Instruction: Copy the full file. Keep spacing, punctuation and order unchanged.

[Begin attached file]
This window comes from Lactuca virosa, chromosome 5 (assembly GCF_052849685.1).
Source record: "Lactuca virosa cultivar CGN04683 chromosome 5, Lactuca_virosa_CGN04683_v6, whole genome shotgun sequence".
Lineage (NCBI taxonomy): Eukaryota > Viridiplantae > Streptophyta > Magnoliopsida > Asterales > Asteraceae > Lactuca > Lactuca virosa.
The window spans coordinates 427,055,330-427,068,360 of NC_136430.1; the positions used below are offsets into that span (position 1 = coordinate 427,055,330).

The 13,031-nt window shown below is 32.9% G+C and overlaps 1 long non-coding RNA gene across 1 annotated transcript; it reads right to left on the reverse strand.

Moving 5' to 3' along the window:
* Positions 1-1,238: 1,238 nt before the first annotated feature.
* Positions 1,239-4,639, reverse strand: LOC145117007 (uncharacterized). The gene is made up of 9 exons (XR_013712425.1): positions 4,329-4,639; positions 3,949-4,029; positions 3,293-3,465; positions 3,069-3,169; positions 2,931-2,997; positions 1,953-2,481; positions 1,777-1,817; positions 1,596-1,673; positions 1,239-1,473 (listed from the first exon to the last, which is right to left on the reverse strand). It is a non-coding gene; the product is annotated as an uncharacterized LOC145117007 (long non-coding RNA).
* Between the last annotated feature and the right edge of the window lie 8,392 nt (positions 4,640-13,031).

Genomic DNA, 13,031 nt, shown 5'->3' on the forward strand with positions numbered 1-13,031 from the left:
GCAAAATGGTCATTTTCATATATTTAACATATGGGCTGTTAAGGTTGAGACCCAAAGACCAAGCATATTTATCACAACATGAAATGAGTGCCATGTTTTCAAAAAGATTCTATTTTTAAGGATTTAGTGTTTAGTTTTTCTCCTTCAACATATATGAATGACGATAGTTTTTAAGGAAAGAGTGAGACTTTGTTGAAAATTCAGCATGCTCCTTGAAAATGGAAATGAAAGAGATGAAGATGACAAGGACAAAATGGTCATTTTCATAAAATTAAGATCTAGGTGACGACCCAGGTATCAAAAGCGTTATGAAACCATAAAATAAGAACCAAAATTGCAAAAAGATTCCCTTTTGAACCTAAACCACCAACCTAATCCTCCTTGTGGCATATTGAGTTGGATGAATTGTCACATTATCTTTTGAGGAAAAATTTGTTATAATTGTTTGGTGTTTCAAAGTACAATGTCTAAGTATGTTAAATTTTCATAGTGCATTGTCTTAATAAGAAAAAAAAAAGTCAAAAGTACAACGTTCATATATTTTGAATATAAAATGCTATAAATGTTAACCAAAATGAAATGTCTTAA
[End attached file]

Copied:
This window comes from Lactuca virosa, chromosome 5 (assembly GCF_052849685.1).
Source record: "Lactuca virosa cultivar CGN04683 chromosome 5, Lactuca_virosa_CGN04683_v6, whole genome shotgun sequence".
Lineage (NCBI taxonomy): Eukaryota > Viridiplantae > Streptophyta > Magnoliopsida > Asterales > Asteraceae > Lactuca > Lactuca virosa.
The window spans coordinates 427,055,330-427,068,360 of NC_136430.1; the positions used below are offsets into that span (position 1 = coordinate 427,055,330).

The 13,031-nt window shown below is 32.9% G+C and overlaps 1 long non-coding RNA gene across 1 annotated transcript; it reads right to left on the reverse strand.

Moving 5' to 3' along the window:
* Positions 1-1,238: 1,238 nt before the first annotated feature.
* Positions 1,239-4,639, reverse strand: LOC145117007 (uncharacterized). The gene is made up of 9 exons (XR_013712425.1): positions 4,329-4,639; positions 3,949-4,029; positions 3,293-3,465; positions 3,069-3,169; positions 2,931-2,997; positions 1,953-2,481; positions 1,777-1,817; positions 1,596-1,673; positions 1,239-1,473 (listed from the first exon to the last, which is right to left on the reverse strand). It is a non-coding gene; the product is annotated as an uncharacterized LOC145117007 (long non-coding RNA).
* Between the last annotated feature and the right edge of the window lie 8,392 nt (positions 4,640-13,031).

Genomic DNA, 13,031 nt, shown 5'->3' on the forward strand with positions numbered 1-13,031 from the left:
GCAAAATGGTCATTTTCATATATTTAACATATGGGCTGTTAAGGTTGAGACCCAAAGACCAAGCATATTTATCACAACATGAAATGAGTGCCATGTTTTCAAAAAGATTCTATTTTTAAGGATTTAGTGTTTAGTTTTTCTCCTTCAACATATATGAATGACGATAGTTTTTAAGGAAAGAGTGAGACTTTGTTGAAAATTCAGCATGCTCCTTGAAAATGGAAATGAAAGAGATGAAGATGACAAGGACAAAATGGTCATTTTCATAAAATTAAGATCTAGGTGACGACCCAGGTATCAAAAGCGTTATGAAACCATAAAATAAGAACCAAAATTGCAAAAAGATTCCCTTTTGAACCTAAACCACCAACCTAATCCTCCTTGTGGCATATTGAGTTGGATGAATTGTCACATTATCTTTTGAGGAAAAATTTGTTATAATTGTTTGGTGTTTCAAAGTACAATGTCTAAGTATGTTAAATTTTCATAGTGCATTGTCTTAATAAGAAAAAAAAAAGTCAAAAGTACAACGTTCATATATTTTGAATATAAAATGCTATAAATGTTAACCAAAATGAAATGTCTTAA